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Goldman Sachs: 6 Reasons the Stock Market isn’t a Bubble

The recent dip in the stock market has people talking about a bubble and a potential big decline in the market again.   I discussed my general view on this last November, but I think Goldman puts things in the right perspective – while there might be pockets of excessive behavior, this is still nothing like the broadly excessive euphoria that we saw during the tech bubble (via Business Insider):

“Recent returns are less dramatic. Although the trailing 12-month returns are similar (22% today versus 18% in 2000), the trailing 3-year and 5-year returns are much lower (51% vs. 107% and 161% vs. 227%, respectively).

Valuation is not nearly as stretched. S&P 500 currently trades at a forward P/E of 16x compared with 25x at the peak in 2000. The price/book ratio is 2.7x versus 6.Xx. The EV/sales is currently 1.8x compared with 2.7x in 2000.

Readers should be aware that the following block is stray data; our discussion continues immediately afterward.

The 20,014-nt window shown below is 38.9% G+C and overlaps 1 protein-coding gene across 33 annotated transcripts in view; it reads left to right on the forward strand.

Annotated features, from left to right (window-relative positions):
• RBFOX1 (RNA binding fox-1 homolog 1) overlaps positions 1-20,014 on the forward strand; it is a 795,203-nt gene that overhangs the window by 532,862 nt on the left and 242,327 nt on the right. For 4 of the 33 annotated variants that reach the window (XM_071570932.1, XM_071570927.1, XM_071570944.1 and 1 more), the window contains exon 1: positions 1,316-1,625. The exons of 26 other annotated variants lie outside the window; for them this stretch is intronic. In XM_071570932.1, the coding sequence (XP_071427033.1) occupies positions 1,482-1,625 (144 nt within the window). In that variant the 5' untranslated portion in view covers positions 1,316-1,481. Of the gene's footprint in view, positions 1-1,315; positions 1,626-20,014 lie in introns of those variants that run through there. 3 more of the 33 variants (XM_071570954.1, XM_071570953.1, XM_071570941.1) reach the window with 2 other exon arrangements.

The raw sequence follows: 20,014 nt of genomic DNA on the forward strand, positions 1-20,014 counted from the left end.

More balanced market. The reason it is called the “Tech Bubble” is that 14% of the earnings of the S&P 500 came from Tech in 2000 but it accounted for 33% of the equity cap of the index. Today Tech contributes 19% of both earnings and market cap. Top five stocks in 2000 were 18% vs. 11% today.

Earnings growth expectations are far less aggressive. Bottom-up 2014 consensus EPS growth currently equals 9%, close to our top-down forecast of 8%. In 2000, consensus expected EPS growth equaled 17%.

Interest rates are dramatically lower. 3-month Treasury yields were 5.9% in 2000 vs. 0.05% today while ten-year yields were 6.0% vs. 2.7% today. The yield curve was inverted by 47 bp. Today the slope equals +229 bp.

Less new issuance. During 1Q 2000, 115 IPOs were completed for proceeds of $18 billion. In 1Q 2014, 63 completed deals raised $11 billion.”

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